Bail failure requires more than a band-aid

Amid growing concerns over a rise in homicides, the Harris County Bail Board this month took action to help stop the bloodshed, forcing defendants charged with violent crimes to pay bail companies $10 % of the amount of the deposit fixed by the judges.

Pretrial defendants accounted for 7% of Houston homicides from 2013-2020, so while this is just one piece of a larger criminal crisis, the families of victims in these and subsequent cases understandably pushed for change. But in part because of the constraints of state law, the Bail Board had virtually no alternative but a band-aid solution that, at best, only solves a small part of the problem before trial. , with potential side effects. The “system” still needs major surgery to ensure public safety and due process.

The makeshift measure aims to stop the literal bleeding associated with at least 231 crime-related deaths by people awaiting trial between 2013 and 2020. Of these killings were associated with defendants for whom monetary obligations had been set . Two defendants in homicide cases only got a personal recognizance while charged with a violent crime.

The Commission’s action helps in that it shifts power from unelected bail guarantors to judges who are routinely held accountable by voters. Bail serfs are expected to make more money – especially relative to the time they spend – on defendants with high bail amounts, which are usually those charged in cases with more serious crimes and where previous records reflect higher risk. Consequently, some of these defendants have obtained release by giving the surety as little as 2-3% of their bond. The new 10% policy rightly gives judges some modicum of control over bail.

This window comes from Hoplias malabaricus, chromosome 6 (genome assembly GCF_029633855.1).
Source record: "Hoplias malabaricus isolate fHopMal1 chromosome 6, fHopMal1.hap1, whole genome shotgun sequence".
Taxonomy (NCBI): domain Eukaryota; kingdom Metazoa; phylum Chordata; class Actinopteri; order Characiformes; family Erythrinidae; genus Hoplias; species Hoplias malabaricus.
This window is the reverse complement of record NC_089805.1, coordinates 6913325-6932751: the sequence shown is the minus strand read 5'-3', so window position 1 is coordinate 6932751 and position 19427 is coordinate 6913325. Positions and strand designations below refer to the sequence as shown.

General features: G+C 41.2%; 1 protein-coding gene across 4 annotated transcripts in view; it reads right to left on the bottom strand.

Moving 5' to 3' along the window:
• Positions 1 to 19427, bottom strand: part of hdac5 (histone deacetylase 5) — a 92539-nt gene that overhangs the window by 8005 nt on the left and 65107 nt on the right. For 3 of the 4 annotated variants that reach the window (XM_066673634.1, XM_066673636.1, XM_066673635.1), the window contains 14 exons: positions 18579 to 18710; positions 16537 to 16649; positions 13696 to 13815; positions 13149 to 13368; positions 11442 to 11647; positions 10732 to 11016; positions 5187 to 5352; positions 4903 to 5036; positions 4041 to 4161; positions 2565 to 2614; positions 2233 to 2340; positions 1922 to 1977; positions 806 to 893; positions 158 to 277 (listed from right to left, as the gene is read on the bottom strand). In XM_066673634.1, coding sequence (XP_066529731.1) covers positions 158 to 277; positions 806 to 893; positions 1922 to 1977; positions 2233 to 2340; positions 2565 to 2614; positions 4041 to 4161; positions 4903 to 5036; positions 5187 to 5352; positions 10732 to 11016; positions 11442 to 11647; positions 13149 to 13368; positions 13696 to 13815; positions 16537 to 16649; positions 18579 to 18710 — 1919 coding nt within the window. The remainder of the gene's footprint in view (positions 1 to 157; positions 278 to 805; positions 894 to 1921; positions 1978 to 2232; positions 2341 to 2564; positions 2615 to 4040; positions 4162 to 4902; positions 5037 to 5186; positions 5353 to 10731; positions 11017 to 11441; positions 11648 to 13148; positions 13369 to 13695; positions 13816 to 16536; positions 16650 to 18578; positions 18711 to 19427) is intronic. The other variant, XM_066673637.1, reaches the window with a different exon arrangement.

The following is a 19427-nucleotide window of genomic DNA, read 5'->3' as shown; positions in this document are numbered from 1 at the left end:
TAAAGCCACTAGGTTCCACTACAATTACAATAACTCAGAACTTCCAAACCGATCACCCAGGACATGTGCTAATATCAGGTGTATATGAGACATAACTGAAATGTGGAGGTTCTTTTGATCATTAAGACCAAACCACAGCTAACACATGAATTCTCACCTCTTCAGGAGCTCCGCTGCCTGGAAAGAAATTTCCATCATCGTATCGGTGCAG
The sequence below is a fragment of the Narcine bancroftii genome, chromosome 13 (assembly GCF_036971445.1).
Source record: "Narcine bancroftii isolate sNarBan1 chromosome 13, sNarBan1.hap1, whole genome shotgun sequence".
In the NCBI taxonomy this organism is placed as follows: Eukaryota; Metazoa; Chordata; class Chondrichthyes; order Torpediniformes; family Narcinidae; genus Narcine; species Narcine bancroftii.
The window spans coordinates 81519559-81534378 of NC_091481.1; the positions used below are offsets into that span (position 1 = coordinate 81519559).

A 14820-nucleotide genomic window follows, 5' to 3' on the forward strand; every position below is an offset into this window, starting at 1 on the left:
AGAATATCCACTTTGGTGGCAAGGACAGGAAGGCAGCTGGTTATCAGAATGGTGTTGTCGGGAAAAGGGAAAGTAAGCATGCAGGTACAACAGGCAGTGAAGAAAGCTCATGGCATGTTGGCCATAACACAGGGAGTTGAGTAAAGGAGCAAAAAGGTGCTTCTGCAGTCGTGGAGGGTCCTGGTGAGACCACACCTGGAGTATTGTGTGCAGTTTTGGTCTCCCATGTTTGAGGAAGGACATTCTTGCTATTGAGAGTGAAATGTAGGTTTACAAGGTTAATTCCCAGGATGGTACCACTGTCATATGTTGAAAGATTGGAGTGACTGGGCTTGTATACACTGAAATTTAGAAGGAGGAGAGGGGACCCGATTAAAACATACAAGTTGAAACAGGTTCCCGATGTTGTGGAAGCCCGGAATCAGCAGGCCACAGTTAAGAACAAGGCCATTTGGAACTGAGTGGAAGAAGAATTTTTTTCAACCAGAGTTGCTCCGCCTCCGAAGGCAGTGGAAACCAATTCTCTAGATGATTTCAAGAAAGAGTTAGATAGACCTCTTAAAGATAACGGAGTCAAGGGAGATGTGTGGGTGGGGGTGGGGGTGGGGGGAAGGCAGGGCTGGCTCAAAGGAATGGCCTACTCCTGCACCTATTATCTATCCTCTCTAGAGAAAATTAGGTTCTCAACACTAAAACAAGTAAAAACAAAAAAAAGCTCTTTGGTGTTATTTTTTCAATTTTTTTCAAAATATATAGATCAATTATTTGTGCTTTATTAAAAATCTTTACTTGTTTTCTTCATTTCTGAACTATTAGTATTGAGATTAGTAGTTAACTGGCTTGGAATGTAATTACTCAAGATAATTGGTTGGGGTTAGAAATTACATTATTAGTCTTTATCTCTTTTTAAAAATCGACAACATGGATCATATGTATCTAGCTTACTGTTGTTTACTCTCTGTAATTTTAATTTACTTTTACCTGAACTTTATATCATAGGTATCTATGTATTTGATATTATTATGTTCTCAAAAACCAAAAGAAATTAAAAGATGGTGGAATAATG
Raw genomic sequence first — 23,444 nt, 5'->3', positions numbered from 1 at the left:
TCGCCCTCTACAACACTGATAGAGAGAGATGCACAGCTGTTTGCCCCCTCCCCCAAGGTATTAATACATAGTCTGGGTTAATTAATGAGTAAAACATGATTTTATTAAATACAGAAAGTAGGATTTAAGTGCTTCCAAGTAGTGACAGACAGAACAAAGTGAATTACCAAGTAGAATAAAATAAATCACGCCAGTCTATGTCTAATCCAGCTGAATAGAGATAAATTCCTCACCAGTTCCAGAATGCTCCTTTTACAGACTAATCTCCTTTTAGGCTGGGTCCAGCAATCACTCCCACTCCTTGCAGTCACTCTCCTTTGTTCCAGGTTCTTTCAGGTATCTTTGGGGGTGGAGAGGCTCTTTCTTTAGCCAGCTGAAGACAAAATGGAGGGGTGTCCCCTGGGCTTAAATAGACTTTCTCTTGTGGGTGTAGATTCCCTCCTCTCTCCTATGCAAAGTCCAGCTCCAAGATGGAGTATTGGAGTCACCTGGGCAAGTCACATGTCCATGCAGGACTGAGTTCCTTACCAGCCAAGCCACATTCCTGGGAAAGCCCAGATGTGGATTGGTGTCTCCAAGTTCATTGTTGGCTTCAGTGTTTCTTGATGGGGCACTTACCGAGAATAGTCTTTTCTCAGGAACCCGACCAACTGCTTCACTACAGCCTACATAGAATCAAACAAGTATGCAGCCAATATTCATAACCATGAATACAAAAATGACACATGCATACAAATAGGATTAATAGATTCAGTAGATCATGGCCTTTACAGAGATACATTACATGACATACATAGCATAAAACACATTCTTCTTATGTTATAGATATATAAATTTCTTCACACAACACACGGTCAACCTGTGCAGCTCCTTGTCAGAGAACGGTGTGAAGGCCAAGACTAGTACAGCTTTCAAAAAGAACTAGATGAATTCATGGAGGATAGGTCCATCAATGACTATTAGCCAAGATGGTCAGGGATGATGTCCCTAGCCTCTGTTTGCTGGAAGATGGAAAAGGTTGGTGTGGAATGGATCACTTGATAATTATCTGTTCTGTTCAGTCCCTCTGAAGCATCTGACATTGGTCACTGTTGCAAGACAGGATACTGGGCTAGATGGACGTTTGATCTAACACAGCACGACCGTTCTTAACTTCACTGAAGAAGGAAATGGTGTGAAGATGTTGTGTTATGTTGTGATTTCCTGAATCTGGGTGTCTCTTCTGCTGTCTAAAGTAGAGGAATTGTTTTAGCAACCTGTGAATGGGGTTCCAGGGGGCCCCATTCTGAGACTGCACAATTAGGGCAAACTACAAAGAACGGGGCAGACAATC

But the New policy is hardly a panacea. A downside is that some poor defendants who may be innocent remain in jail while others released by a surety and later exonerated lose even more money.

However, with or without the 10% cap, the current system is flawed: serfs keep their fees as profit even if the accused is re-arrested for a new offense pending trial. In those cases that have rightly captured the public’s attention, the surety is usually released from bond upon re-arrest and retains his fees. The bond is not based on public safety, but only on the theoretical guarantee that, if the defendant absconds, the surety must remit the costs to the county. Yet leakage is actually a relatively rare issue, regardless of release method. The largest study of court appearances to date found that between 1990 and 2004, among the minority who missed a court hearing, 94 percent of defendants appeared in court within a year of their missed court date. Failures to appear can be dealt with effectively with SMS reminders, evening and weekend courtthe postponement of hearings for legitimate reasons, such as illness or child custody, online or through an app, and virtual hearings who have almost eliminated failures to appear during the pandemic.

Even when it comes to getting away, trade bail is not necessarily effective since serfs are often able to use favorable state laws they helped shape to evade a lot or all of the amount of the confiscation even when the defendants disappear. Although current data is sparse, the deadbeat serfs of Dallas County and Harris County have, in previous years, owed tens of millions which are effectively uncollectible. Another flaw is that, if the defendant is exonerated, the defendant has always lost the costs.